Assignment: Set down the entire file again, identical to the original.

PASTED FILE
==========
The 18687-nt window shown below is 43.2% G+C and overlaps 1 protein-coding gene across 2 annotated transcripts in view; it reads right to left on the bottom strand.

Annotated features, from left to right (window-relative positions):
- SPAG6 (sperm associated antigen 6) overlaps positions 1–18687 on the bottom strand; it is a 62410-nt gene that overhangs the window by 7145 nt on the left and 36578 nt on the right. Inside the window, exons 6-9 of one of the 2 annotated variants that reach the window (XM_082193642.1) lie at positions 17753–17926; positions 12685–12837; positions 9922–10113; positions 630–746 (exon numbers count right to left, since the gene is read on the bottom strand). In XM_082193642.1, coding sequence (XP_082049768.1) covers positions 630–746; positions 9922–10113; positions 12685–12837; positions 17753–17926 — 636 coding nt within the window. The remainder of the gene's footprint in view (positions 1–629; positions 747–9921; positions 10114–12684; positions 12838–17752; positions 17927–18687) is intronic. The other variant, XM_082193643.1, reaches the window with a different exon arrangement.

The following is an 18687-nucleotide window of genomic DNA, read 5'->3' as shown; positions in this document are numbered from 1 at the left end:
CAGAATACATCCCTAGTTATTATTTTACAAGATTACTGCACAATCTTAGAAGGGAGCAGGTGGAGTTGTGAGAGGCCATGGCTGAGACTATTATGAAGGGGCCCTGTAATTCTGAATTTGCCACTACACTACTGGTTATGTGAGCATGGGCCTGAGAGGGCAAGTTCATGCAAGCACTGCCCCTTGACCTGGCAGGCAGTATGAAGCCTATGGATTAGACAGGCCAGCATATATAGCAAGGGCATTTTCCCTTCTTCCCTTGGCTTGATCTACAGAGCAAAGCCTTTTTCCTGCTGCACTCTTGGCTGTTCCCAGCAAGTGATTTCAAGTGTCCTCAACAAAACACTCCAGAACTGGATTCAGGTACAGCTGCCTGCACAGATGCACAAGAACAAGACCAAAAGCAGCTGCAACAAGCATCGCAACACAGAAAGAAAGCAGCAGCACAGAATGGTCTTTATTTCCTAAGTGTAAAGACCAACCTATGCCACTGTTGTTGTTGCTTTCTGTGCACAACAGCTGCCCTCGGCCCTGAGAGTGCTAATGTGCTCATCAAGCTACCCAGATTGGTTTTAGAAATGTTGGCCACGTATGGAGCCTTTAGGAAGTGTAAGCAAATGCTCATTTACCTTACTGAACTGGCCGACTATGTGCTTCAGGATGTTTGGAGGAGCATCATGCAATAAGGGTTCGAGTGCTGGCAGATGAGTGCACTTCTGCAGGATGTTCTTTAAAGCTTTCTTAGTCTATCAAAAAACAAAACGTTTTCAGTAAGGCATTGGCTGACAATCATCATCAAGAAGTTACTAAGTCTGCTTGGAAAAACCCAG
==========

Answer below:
The 18687-nt window shown below is 43.2% G+C and overlaps 1 protein-coding gene across 2 annotated transcripts in view; it reads right to left on the bottom strand.

Annotated features, from left to right (window-relative positions):
- SPAG6 (sperm associated antigen 6) overlaps positions 1–18687 on the bottom strand; it is a 62410-nt gene that overhangs the window by 7145 nt on the left and 36578 nt on the right. Inside the window, exons 6-9 of one of the 2 annotated variants that reach the window (XM_082193642.1) lie at positions 17753–17926; positions 12685–12837; positions 9922–10113; positions 630–746 (exon numbers count right to left, since the gene is read on the bottom strand). In XM_082193642.1, coding sequence (XP_082049768.1) covers positions 630–746; positions 9922–10113; positions 12685–12837; positions 17753–17926 — 636 coding nt within the window. The remainder of the gene's footprint in view (positions 1–629; positions 747–9921; positions 10114–12684; positions 12838–17752; positions 17927–18687) is intronic. The other variant, XM_082193643.1, reaches the window with a different exon arrangement.

The following is an 18687-nucleotide window of genomic DNA, read 5'->3' as shown; positions in this document are numbered from 1 at the left end:
CAGAATACATCCCTAGTTATTATTTTACAAGATTACTGCACAATCTTAGAAGGGAGCAGGTGGAGTTGTGAGAGGCCATGGCTGAGACTATTATGAAGGGGCCCTGTAATTCTGAATTTGCCACTACACTACTGGTTATGTGAGCATGGGCCTGAGAGGGCAAGTTCATGCAAGCACTGCCCCTTGACCTGGCAGGCAGTATGAAGCCTATGGATTAGACAGGCCAGCATATATAGCAAGGGCATTTTCCCTTCTTCCCTTGGCTTGATCTACAGAGCAAAGCCTTTTTCCTGCTGCACTCTTGGCTGTTCCCAGCAAGTGATTTCAAGTGTCCTCAACAAAACACTCCAGAACTGGATTCAGGTACAGCTGCCTGCACAGATGCACAAGAACAAGACCAAAAGCAGCTGCAACAAGCATCGCAACACAGAAAGAAAGCAGCAGCACAGAATGGTCTTTATTTCCTAAGTGTAAAGACCAACCTATGCCACTGTTGTTGTTGCTTTCTGTGCACAACAGCTGCCCTCGGCCCTGAGAGTGCTAATGTGCTCATCAAGCTACCCAGATTGGTTTTAGAAATGTTGGCCACGTATGGAGCCTTTAGGAAGTGTAAGCAAATGCTCATTTACCTTACTGAACTGGCCGACTATGTGCTTCAGGATGTTTGGAGGAGCATCATGCAATAAGGGTTCGAGTGCTGGCAGATGAGTGCACTTCTGCAGGATGTTCTTTAAAGCTTTCTTAGTCTATCAAAAAACAAAACGTTTTCAGTAAGGCATTGGCTGACAATCATCATCAAGAAGTTACTAAGTCTGCTTGGAAAAACCCAG